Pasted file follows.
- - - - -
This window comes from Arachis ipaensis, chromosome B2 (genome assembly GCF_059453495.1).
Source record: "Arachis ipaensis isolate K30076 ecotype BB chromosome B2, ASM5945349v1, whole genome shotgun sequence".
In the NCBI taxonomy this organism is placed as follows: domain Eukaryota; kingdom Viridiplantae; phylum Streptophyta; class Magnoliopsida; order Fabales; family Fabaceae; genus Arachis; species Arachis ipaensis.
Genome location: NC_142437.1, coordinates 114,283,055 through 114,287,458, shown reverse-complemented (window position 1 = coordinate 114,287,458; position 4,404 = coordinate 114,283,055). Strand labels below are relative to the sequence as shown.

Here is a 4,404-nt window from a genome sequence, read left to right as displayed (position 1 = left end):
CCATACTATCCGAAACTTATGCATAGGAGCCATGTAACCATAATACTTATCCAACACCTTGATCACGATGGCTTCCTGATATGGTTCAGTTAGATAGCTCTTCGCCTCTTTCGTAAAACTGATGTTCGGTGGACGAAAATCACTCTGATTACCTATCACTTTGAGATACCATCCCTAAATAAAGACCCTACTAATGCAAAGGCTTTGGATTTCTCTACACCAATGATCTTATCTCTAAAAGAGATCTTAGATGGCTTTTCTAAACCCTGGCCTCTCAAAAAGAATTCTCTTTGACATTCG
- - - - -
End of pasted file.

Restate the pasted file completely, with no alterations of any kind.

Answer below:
This window comes from Arachis ipaensis, chromosome B2 (genome assembly GCF_059453495.1).
Source record: "Arachis ipaensis isolate K30076 ecotype BB chromosome B2, ASM5945349v1, whole genome shotgun sequence".
In the NCBI taxonomy this organism is placed as follows: domain Eukaryota; kingdom Viridiplantae; phylum Streptophyta; class Magnoliopsida; order Fabales; family Fabaceae; genus Arachis; species Arachis ipaensis.
Genome location: NC_142437.1, coordinates 114,283,055 through 114,287,458, shown reverse-complemented (window position 1 = coordinate 114,287,458; position 4,404 = coordinate 114,283,055). Strand labels below are relative to the sequence as shown.

Here is a 4,404-nt window from a genome sequence, read left to right as displayed (position 1 = left end):
CCATACTATCCGAAACTTATGCATAGGAGCCATGTAACCATAATACTTATCCAACACCTTGATCACGATGGCTTCCTGATATGGTTCAGTTAGATAGCTCTTCGCCTCTTTCGTAAAACTGATGTTCGGTGGACGAAAATCACTCTGATTACCTATCACTTTGAGATACCATCCCTAAATAAAGACCCTACTAATGCAAAGGCTTTGGATTTCTCTACACCAATGATCTTATCTCTAAAAGAGATCTTAGATGGCTTTTCTAAACCCTGGCCTCTCAAAAAGAATTCTCTTTGACATTCG